In The 30 Day Lift, we explore how to change ‘bad’ habits from a place of ease rather than a place of stress.
Today I want to talk about how you can stretch into your deeper capacity – how you can bring your strongest self to the table, the wisest, strongest part of you who knows how to walk through the discomfort of change.
Why change can feel so tender, and hard
One of the ironic aspects of healing is that temporarily, we move into a place of greater stress as we grow. Change brings newness, uncomfortable feelings, emotions, and body sensations, it brings tenderness as we move into areas that feel new, uncertain, tenable – those places where we’re being stretched into a deeper capacity.
So it’s important to remember that with the discomfort, this capacity is also there. (This is the internal voice that says, “You can handle this.”)
There is so much capacity inside you. Have you had moments where you’ve glimpsed it? Perhaps when you’ve done something that surprised you, or when you saw qualities of strength or patience emerge – when you realized you were much stronger and more capable than you thought you were?
Can you think of a moment – even with the very habit that’s driving you nuts – when you were able to respond to cravings or a strong, strong impulse with grace, courage, or wisdom?
Remembering your strength
It’s important to honor and remember those moments, because when you’re feeling stuck and caught in a bad habit, the stuckness may be the only thing you see.
It’s easy to discount and forget those times when you were able to say no to the sugar, when you were able to pause before sending the snarky email, when you were able to breathe rather than lash out at a loved one.
So let’s be with them, and really feel them – these stories of new life! Here’s an example.
“I can’t do that”
A few years ago, my son got a remote control drone (an airplane like device) for his birthday. A few months later, it broke, and I took it to the hobby store for help. They were able to order the replacement part, but they didn’t offer a repair service.
I don’t consider myself to be mechanical – in fact, there are a lot of family jokes about my lack of mechanical ability.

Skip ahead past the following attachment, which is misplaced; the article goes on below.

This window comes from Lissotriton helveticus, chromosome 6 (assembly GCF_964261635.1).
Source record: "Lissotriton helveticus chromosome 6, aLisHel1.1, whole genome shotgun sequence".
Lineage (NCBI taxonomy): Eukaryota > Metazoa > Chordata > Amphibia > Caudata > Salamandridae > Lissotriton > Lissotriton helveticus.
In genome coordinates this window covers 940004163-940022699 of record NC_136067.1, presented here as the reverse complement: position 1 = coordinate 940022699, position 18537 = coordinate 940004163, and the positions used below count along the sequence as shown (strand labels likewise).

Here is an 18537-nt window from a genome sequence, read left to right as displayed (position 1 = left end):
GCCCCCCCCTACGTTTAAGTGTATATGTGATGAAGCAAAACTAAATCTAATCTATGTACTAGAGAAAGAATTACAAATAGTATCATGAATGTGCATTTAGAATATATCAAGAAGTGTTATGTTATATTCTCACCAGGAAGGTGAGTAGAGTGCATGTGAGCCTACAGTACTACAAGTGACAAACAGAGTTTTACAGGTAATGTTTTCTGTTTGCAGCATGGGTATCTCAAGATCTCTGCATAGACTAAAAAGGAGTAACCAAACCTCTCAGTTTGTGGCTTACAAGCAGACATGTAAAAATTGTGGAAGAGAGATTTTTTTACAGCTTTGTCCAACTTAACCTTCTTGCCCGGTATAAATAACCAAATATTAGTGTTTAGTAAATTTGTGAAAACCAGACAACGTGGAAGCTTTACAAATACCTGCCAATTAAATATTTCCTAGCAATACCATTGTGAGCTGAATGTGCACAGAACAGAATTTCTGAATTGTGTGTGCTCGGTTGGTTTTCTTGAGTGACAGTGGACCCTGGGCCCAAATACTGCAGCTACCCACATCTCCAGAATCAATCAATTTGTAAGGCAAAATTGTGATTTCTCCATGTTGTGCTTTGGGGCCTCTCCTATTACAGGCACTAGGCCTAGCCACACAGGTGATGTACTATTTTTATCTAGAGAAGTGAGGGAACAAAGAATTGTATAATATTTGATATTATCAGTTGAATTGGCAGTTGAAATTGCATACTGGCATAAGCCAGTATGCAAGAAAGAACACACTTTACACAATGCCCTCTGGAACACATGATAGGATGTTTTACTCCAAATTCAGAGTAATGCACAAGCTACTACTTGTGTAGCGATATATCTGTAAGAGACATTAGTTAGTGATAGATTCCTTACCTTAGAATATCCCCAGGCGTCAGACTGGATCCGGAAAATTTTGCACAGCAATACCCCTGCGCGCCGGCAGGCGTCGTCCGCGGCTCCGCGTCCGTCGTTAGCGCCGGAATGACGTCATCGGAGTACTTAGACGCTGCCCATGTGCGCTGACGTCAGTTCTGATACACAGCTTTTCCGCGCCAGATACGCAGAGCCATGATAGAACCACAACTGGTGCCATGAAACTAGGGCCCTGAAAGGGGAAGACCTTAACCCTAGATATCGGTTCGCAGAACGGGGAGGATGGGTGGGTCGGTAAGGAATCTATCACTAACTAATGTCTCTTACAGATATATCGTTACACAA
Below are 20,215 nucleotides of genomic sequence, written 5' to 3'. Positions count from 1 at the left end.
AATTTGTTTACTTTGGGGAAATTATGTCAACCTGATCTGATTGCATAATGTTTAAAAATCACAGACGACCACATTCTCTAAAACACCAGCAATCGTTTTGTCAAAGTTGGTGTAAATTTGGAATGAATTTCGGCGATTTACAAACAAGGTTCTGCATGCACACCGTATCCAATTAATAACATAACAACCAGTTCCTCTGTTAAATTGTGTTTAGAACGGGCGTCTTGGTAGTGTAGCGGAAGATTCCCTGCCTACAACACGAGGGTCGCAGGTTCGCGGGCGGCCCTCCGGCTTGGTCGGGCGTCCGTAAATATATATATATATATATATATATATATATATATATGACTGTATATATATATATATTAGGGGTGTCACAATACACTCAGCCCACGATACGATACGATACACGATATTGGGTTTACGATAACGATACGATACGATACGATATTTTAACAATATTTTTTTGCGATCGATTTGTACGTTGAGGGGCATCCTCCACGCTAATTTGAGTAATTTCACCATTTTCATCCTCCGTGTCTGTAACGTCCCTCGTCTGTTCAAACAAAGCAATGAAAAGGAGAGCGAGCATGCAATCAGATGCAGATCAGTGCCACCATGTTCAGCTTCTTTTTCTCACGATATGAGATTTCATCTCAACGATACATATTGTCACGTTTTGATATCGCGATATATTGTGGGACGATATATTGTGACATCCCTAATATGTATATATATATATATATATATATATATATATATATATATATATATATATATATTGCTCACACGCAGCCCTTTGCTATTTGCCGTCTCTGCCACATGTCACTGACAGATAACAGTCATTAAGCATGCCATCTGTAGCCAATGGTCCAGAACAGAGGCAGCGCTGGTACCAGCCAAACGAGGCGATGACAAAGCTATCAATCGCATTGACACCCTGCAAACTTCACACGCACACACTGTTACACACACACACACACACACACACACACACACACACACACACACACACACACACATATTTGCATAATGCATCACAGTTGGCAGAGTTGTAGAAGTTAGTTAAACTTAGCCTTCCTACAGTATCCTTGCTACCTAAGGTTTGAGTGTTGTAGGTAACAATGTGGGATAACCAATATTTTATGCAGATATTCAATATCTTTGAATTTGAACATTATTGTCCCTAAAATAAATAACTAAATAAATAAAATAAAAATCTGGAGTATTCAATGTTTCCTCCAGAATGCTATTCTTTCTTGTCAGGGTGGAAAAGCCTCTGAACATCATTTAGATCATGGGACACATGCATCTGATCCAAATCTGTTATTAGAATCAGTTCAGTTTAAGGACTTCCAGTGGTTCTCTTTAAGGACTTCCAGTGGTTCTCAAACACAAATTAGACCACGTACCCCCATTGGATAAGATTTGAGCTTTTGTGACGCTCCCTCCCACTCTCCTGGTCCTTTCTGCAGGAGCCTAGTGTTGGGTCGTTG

But that afternoon in the hobby store, I had to do what I didn’t think I could do: either I fixed the drone, or we had a broken drone. One of the salesman suggested that I replace the broken part there, in the store, and that I could ask questions along the way if I got stuck.
So I gave it a shot. At one point, one of the hobby store workers came by to see my progress. I told him that mechanical things were not my specialty and he said, “Hmmm. I’ve been watching you, and I think you’re doing just fine. I think you’re a lot more capable then you think you are.”
Taken aback by his perspective, I stood a little taller, and kept going.
An hour or two later – with lots of help, and lots of questions – I’d fixed the drone.
I felt a bloom of pride when I inserted the final screw, turned on the drone, and it successfully began flying around the room. Seeing my son’s eyes light up was the best part!
This happened to be a time when I was feeling a lot of intense depression and anxiety, and was really struggling and grappling with the pain of it. That afternoon in the hobby store was a much needed gift, a glimpse into another reality. It gave me pause, and wonder, and hope – perhaps my view of myself was incomplete, and not true.
Where is your view incomplete?
What is your ‘drone story?’ Where have you have had experiences when you got a glimpse of another capacity inside yourself – when you wondered – perhaps my view of myself is incomplete, and not true?
And how can these capacities help you in changing your habits with sugar, or wherever you’re struggling?
Three key thoughts:
- I didn’t fix the drone alone. I had a lot of support from my hobby store helpers – both practical, hands on help – “Is this the right place to insert the rotor blade?” – and emotional support – “I think you’re doing just fine.” Where do you need help and support to make the changes you’d like to make with sugar, or other habits?
- Connecting with your strengths helps you ride the inevitable waves, the ups and downs of life, and counters the voice of panic or collapse that says, “Nothing’s working.”
- There’s a gift right where you are. The place where you most struggle – the area where you feel lacking or deficient – is the exact place where something longs to be born in you, and where change is likely to occur. After fixing my son’s drone, rather than thinking, “I’m not mechanical,” I came to see that I could be mechanical – I just needed the right instruction, help, tools, and support. I also needed to give myself spaciousness, to not rush, so I could proceed step by step.
Where do you feel deficient? You may think, “I don’t have will power, I’m not strong. I’m too sensitive, I’m too needy. I don’t have what it takes to change this habit.” But these thoughts are incomplete.
You aren’t missing anything. It’s not like strength passed you by, or was only given to a chosen few! You have these qualities, too, inside – you may simply need help, support, and spaciousness to fully embody and express them.
That feels a lot better, and a lot different than, “there’s something wrong with me.”
It sounds so simple – to remember our strengths, to spend time feeling them and feeling them in us, to give ourselves support so that these strengths can emerge – but the simple things often help the most.
The next time you find yourself facing a huge craving, or when you feel discouraged, like you’ll never change or grow, take a few moments, take a deep breath, and re-member – where have I surprised myself? Where have I seen growth? What capacities live inside me?
And what kinds of support will help these capacities grow and bloom?